Does you have itchy, cracked skin? Could it be Eczema? Let us try to help you!
Here’s some information about Chickenpox and what our qualified GPs can offer to you!
What is Eczema?
Atopic eczema (atopic dermatitis) is the most common form of eczema, a condition that causes the skin to become:
Atopic eczema is more common in children, often developing before their first birthday. However, it may also develop in adults for the first time .
It’s usually a long-term (chronic) condition, although it can improve significantly, or even clear completely, in some children as they get older.
Although probably a lot easier said than done. It is shown that self-control in particular reducing the urge to scratch and avoiding triggers can significantly help improve symptoms!
The exact cause of atopic eczema is unknown, but it’s clear it is not down to one single thing.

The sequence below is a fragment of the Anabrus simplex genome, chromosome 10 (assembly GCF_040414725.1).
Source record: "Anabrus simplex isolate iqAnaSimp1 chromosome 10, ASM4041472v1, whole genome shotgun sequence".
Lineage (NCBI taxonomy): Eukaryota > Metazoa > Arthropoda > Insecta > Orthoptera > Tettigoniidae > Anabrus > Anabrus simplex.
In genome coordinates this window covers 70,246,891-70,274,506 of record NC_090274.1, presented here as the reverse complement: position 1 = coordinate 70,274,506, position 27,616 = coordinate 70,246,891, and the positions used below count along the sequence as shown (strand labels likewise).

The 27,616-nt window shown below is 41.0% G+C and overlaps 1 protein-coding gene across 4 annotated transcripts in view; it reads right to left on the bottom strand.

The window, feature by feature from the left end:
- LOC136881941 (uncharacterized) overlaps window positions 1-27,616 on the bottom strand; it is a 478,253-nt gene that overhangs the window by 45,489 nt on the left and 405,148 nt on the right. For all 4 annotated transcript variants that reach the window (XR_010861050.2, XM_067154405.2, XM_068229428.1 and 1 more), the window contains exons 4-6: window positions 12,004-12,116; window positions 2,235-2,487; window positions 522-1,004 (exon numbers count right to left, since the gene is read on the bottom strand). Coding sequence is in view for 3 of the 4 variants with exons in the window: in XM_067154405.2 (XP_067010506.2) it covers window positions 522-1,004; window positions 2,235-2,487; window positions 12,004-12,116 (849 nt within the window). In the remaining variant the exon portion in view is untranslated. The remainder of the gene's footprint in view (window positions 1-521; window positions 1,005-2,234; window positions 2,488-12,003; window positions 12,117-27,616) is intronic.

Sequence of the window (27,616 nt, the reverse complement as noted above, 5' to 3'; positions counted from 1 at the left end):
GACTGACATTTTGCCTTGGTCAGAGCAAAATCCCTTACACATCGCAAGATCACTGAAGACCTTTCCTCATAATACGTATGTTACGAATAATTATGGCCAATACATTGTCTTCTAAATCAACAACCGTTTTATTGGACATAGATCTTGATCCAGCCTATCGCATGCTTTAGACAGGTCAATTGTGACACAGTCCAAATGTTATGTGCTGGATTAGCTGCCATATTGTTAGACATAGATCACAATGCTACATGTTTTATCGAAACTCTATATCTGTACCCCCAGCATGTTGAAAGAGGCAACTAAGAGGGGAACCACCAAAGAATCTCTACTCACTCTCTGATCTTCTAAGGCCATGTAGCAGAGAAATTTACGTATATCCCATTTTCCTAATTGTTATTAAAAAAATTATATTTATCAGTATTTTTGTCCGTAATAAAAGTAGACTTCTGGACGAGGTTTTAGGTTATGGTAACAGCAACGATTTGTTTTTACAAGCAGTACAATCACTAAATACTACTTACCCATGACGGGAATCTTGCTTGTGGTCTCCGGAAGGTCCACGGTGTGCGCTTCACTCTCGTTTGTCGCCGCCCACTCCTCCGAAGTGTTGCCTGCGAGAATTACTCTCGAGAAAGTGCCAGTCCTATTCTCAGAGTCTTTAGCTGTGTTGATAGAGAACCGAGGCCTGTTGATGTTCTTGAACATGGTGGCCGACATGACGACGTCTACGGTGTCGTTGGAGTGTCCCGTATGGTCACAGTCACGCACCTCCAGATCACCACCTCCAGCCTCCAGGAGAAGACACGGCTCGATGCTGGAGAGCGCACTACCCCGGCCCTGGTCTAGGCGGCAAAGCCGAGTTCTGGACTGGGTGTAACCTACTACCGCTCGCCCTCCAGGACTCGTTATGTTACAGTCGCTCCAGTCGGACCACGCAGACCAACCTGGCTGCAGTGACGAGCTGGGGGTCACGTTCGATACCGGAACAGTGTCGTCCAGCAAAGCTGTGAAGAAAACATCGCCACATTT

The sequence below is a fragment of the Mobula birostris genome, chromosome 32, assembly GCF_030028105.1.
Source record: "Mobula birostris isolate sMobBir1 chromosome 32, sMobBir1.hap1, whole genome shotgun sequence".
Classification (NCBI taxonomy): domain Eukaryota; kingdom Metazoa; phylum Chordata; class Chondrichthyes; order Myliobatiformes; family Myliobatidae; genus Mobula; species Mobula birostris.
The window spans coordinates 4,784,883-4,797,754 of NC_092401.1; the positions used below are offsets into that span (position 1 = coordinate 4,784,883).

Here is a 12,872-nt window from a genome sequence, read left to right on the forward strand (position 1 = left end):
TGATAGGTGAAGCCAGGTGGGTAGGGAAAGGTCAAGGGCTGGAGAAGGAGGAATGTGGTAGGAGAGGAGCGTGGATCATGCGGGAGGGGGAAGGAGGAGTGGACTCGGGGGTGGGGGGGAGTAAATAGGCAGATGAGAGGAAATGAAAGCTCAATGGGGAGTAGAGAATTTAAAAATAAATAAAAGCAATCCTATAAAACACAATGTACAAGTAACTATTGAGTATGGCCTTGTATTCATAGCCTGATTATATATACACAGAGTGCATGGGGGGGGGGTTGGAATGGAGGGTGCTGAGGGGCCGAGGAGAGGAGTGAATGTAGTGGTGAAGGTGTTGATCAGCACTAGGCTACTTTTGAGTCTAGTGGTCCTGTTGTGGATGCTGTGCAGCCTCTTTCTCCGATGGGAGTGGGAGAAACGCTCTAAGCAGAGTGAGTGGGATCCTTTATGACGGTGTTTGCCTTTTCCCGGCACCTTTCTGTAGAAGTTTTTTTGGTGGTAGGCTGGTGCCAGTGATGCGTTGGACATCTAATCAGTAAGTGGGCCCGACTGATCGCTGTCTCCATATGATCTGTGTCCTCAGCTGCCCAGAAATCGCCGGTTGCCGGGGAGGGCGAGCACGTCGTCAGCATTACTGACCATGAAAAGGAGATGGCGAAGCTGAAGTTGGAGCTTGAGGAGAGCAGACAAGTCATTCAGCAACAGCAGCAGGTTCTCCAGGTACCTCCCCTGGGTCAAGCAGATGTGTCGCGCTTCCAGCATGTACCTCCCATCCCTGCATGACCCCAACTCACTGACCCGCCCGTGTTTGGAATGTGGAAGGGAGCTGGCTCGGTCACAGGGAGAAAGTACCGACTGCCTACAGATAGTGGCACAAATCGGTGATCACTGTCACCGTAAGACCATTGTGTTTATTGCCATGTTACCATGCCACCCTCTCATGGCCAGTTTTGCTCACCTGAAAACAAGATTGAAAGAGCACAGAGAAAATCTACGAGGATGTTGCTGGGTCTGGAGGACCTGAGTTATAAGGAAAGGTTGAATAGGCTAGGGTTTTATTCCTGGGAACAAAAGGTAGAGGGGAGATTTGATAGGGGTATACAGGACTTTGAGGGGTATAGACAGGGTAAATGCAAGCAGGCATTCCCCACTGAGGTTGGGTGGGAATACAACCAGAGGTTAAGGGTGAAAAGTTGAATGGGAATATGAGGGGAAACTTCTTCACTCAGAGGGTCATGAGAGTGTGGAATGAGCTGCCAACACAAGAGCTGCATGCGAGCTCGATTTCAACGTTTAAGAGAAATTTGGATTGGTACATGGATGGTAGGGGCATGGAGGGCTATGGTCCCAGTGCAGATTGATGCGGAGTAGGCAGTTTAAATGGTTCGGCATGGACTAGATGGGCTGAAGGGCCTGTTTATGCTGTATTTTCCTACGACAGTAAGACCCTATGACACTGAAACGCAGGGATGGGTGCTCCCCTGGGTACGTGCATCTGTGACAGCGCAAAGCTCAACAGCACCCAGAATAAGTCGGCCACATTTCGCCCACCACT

Atopic eczema often occurs in people who get allergies – “atopic” means sensitivity to allergens. Some common causes and risk factors include:
- A significant family history of Eczema
- Co-existence with asthma and/or hay-fever
- Triggers – allergens, soaps, detergents
- The weather seems to cause it in some people
Allergy tests aren’t usually needed, although they’re sometimes helpful in identifying whether a food allergy may be triggering symptoms.
Some people only have small patches of dry skin, but others may experience widespread red, inflamed skin all over the body.
Common areas for Eczema include:
- Inside of the elbows
- Back of the knees
- Scalp in children
People with atopic eczema usually have periods when symptoms are less noticeable, as well as periods when symptoms become more severe (flare-ups).
When to see a GP
See your GP if you have symptoms of atopic eczema. They’ll usually be able to diagnose atopic eczema by looking at your skin and asking questions about the nature of your rash, history and contributing factors.
Typically if diagnosed with Eczema, our GP will help manage your symptoms. Many different treatments can be used to control symptoms and manage eczema, including:
- Emollients for dry skin
- Topical corticosteroids for reducing redness/itching.
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